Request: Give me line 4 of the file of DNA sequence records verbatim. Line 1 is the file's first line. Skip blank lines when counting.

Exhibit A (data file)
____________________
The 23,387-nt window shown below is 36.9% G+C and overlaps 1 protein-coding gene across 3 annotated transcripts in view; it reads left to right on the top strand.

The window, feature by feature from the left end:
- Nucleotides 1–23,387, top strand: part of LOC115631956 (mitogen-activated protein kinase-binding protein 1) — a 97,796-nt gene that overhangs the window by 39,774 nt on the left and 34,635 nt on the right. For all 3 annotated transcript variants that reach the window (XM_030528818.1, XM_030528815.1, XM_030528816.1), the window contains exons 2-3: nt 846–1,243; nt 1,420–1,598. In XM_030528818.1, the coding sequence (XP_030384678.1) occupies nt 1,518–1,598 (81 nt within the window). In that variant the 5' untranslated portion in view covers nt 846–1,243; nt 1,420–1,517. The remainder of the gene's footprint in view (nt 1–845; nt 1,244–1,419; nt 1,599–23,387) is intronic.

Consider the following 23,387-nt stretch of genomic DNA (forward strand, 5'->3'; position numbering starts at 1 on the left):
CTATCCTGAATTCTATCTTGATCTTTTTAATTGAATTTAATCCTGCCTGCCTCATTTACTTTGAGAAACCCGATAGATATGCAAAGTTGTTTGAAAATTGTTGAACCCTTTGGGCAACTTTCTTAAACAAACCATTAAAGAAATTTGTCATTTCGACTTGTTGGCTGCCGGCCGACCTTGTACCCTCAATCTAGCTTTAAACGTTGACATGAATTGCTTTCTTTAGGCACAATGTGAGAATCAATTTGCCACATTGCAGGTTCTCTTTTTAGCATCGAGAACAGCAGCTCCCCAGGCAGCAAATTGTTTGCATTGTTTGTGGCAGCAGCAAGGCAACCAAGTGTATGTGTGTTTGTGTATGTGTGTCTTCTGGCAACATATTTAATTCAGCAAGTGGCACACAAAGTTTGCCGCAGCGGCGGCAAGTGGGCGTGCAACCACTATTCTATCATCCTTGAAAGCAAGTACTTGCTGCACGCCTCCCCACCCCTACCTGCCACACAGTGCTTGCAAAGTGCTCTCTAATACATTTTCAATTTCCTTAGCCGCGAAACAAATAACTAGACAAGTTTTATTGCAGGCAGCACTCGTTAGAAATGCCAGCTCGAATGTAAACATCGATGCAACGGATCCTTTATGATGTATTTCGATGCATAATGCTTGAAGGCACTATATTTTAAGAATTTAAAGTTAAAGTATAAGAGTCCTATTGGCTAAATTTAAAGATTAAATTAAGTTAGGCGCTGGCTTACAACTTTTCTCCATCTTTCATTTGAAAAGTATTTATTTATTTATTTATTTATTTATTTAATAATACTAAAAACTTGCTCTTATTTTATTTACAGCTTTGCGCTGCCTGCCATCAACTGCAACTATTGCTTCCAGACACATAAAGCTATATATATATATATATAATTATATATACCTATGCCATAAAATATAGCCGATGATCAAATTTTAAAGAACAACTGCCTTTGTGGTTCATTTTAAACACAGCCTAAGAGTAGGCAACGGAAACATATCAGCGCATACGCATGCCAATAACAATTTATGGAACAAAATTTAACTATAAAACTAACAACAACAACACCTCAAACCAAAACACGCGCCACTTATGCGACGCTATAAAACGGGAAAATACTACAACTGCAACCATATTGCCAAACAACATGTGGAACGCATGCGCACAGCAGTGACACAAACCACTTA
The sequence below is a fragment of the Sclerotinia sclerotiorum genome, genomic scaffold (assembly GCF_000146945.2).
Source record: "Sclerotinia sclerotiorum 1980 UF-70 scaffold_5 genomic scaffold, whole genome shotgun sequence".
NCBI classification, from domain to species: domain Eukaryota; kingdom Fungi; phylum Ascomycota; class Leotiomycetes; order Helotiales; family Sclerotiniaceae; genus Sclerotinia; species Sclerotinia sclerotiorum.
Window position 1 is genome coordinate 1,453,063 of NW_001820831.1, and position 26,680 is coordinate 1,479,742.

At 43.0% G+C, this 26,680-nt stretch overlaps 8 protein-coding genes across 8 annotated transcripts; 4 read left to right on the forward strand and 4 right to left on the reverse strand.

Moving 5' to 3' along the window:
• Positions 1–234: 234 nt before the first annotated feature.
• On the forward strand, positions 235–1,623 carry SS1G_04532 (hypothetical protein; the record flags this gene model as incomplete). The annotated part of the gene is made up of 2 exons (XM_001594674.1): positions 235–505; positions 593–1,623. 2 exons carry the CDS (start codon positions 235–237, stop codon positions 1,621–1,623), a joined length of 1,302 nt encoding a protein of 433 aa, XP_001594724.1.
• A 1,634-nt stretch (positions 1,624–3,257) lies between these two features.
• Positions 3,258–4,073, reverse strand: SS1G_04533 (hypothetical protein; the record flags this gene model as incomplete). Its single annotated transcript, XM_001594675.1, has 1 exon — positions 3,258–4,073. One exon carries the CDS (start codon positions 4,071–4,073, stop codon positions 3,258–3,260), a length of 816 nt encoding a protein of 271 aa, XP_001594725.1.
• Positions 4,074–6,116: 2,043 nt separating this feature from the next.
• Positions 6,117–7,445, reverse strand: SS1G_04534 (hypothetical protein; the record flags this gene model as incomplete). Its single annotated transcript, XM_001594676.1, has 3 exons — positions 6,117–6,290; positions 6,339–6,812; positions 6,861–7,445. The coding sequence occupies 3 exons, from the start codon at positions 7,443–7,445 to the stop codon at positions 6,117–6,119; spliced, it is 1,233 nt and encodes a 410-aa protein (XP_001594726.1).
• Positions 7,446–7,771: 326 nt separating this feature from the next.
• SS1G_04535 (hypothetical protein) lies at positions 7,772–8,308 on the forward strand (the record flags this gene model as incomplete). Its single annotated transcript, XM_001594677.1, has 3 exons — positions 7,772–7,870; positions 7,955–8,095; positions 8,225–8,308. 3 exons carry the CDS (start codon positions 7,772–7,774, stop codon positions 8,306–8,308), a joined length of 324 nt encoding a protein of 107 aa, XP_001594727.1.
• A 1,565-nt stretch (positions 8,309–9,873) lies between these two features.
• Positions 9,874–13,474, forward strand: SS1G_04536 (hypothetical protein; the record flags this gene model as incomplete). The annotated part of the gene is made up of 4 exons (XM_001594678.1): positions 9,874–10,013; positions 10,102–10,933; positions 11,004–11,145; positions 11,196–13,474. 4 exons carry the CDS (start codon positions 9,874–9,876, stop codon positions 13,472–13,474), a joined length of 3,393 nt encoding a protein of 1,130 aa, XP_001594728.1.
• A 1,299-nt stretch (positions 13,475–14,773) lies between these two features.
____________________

Consider the following 23,387-nt stretch of genomic DNA (forward strand, 5'->3'; position numbering starts at 1 on the left):